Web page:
This is my last post in my series on Victor. I’m pleased to end it with the news that after nearly two years Victor and his family have moved out of the shelter and into their new home – a government subsidized house in east LA. To say that they are happy is an understatement. But it is also an adjustment to leave the shelter, especially after having lived there for nearly two years.
I, too, have had to say my goodbyes, as I’ve grown attached to the people who run the place. My experience of the shelter and the people who live on the block has been positive.
So, on my last visit to tutor Victor at the shelter, when I was moderately hassled by a gang of young men congregating outside the shelter, I thought nothing of it.
“It saddens me to see our young men act that way,” the office manager of the shelter said as she raced to unlock the doors and let me in.
“Oh, it’s nothing,” I said, thinking that their trash-talking was all bluster.
“It’s not nothing,” she said gravely.
I wondered what the social dynamic was that I was oblivious to.
The next week, Victor and I met for the first time at a local library near the shelter, which we deemed to be a good midway point between our two houses. Unfortunately, while I was in the library, my spare tire (hub, wheel and all) was stolen.
Perhaps the office managers at the shelter who used to plant their bodies in the doorways and watch me walk to my car after each tutoring session were providing me more protection that I had appreciated.
The next week, as I drove home from tutoring Victor at a new library in a better neighborhood, I heard on the radio that after a year of undercover work, the police had just made a major drug related gang bust in the blocks around Victor’s former shelter.
I was, of course, relieved that Victor was no longer living there. He had not only left a dangerous neighborhood unharmed, but had probably, given how well-run the shelter was, even benefited from living in it.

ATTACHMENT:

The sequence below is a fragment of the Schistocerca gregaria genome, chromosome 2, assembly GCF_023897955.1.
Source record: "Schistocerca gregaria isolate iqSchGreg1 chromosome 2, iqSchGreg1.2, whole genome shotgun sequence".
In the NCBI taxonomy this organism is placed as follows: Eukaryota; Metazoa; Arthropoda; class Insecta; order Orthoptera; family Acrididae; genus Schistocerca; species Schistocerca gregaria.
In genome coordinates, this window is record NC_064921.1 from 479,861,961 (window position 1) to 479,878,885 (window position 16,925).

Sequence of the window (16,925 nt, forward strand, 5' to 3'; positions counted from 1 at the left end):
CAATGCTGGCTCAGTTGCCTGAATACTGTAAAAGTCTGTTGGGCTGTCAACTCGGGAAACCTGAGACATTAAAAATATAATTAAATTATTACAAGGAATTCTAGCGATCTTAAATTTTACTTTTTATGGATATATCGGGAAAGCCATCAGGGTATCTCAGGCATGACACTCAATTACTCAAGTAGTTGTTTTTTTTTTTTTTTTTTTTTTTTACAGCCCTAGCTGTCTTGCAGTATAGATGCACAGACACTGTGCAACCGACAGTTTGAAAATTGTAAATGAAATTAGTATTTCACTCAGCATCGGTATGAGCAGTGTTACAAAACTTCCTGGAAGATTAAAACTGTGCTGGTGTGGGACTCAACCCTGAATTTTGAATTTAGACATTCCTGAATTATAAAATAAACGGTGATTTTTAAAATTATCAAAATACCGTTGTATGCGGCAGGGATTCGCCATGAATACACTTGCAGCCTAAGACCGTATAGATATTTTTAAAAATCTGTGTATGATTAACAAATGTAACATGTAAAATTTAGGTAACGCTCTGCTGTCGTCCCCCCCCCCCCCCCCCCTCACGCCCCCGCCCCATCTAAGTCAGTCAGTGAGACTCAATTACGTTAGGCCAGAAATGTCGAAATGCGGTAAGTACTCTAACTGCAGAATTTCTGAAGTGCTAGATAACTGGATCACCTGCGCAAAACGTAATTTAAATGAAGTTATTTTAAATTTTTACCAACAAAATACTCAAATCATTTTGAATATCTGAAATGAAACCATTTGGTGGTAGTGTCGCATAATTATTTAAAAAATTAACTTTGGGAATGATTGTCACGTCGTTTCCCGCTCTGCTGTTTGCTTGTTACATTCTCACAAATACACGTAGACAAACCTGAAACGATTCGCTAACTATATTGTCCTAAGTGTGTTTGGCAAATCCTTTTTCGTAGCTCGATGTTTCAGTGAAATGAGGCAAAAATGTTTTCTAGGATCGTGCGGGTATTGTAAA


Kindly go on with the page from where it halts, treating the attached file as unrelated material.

Now Victor has to face a another danger – one which is in some ways more insidious because there are no programs (at least that I know of), or government subsidies, or charity balls that are meant to address the danger of low expectations. Or to put it another way, if Victor is going to excel, he is going to have to learn to motivate himself. It may be a lot to ask an eight year old to be wholly responsible for getting his homework done, or to learn how to excel at school but that is the situation Victor is in.
I’ve thought a lot about how I might help Victor in this new phase in his life I’ve decided to tutor him until the end of the school year and then, during the summer, instead of tutoring him, take him on a series of educational field trips. My intent is to expose him to new worlds and the myriad ways people have turned their passion into accomplishments of beauty and value.
When I signed up to tutor Victor a year and a half ago, I quickly realized that my “Just One Hour” a week commitment was really about committing to “just one kid.” I have been fortunate to have this kid in my life and am so grateful for the opportunity I have had to make this commitment. So this series on Victor comes to an end, but my relationship with him and his family continues indefinitely. (This Adventures in the Reading Kingdom series is now archived here.)
If you have some ideas on how I might help Victor please let me know.